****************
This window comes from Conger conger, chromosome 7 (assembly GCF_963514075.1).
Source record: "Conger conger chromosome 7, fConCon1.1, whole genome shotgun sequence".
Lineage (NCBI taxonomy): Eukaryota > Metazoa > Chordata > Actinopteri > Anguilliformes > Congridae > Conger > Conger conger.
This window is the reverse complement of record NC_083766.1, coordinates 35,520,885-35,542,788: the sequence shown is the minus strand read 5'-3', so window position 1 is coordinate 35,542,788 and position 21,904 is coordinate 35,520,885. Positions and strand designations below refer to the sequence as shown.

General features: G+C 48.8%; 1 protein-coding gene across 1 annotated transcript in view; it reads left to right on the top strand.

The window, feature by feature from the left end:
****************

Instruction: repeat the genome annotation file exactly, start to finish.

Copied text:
This window comes from Conger conger, chromosome 7 (assembly GCF_963514075.1).
Source record: "Conger conger chromosome 7, fConCon1.1, whole genome shotgun sequence".
Lineage (NCBI taxonomy): Eukaryota > Metazoa > Chordata > Actinopteri > Anguilliformes > Congridae > Conger > Conger conger.
This window is the reverse complement of record NC_083766.1, coordinates 35,520,885-35,542,788: the sequence shown is the minus strand read 5'-3', so window position 1 is coordinate 35,542,788 and position 21,904 is coordinate 35,520,885. Positions and strand designations below refer to the sequence as shown.

General features: G+C 48.8%; 1 protein-coding gene across 1 annotated transcript in view; it reads left to right on the top strand.

The window, feature by feature from the left end: